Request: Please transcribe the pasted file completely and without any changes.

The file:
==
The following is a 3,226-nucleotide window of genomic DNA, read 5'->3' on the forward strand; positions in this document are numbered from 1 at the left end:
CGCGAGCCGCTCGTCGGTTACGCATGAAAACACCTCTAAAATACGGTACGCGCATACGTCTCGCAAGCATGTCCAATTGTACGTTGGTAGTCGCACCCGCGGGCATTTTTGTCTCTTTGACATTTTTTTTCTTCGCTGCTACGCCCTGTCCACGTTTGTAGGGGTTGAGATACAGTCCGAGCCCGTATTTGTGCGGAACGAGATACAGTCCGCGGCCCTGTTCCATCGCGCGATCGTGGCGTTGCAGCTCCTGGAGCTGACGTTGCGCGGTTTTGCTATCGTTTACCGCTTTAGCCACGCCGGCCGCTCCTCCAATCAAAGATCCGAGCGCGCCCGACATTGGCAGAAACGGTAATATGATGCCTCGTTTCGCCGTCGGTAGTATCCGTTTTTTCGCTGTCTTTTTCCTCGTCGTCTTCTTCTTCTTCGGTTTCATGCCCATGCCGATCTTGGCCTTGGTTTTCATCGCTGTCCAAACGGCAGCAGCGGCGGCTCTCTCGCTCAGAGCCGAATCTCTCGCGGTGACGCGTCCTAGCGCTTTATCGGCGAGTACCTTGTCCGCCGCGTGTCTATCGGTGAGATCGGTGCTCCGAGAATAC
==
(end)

The following is a 3,226-nucleotide window of genomic DNA, read 5'->3' on the forward strand; positions in this document are numbered from 1 at the left end:
CGCGAGCCGCTCGTCGGTTACGCATGAAAACACCTCTAAAATACGGTACGCGCATACGTCTCGCAAGCATGTCCAATTGTACGTTGGTAGTCGCACCCGCGGGCATTTTTGTCTCTTTGACATTTTTTTTCTTCGCTGCTACGCCCTGTCCACGTTTGTAGGGGTTGAGATACAGTCCGAGCCCGTATTTGTGCGGAACGAGATACAGTCCGCGGCCCTGTTCCATCGCGCGATCGTGGCGTTGCAGCTCCTGGAGCTGACGTTGCGCGGTTTTGCTATCGTTTACCGCTTTAGCCACGCCGGCCGCTCCTCCAATCAAAGATCCGAGCGCGCCCGACATTGGCAGAAACGGTAATATGATGCCTCGTTTCGCCGTCGGTAGTATCCGTTTTTTCGCTGTCTTTTTCCTCGTCGTCTTCTTCTTCTTCGGTTTCATGCCCATGCCGATCTTGGCCTTGGTTTTCATCGCTGTCCAAACGGCAGCAGCGGCGGCTCTCTCGCTCAGAGCCGAATCTCTCGCGGTGACGCGTCCTAGCGCTTTATCGGCGAGTACCTTGTCCGCCGCGTGTCTATCGGTGAGATCGGTGCTCCGAGAATAC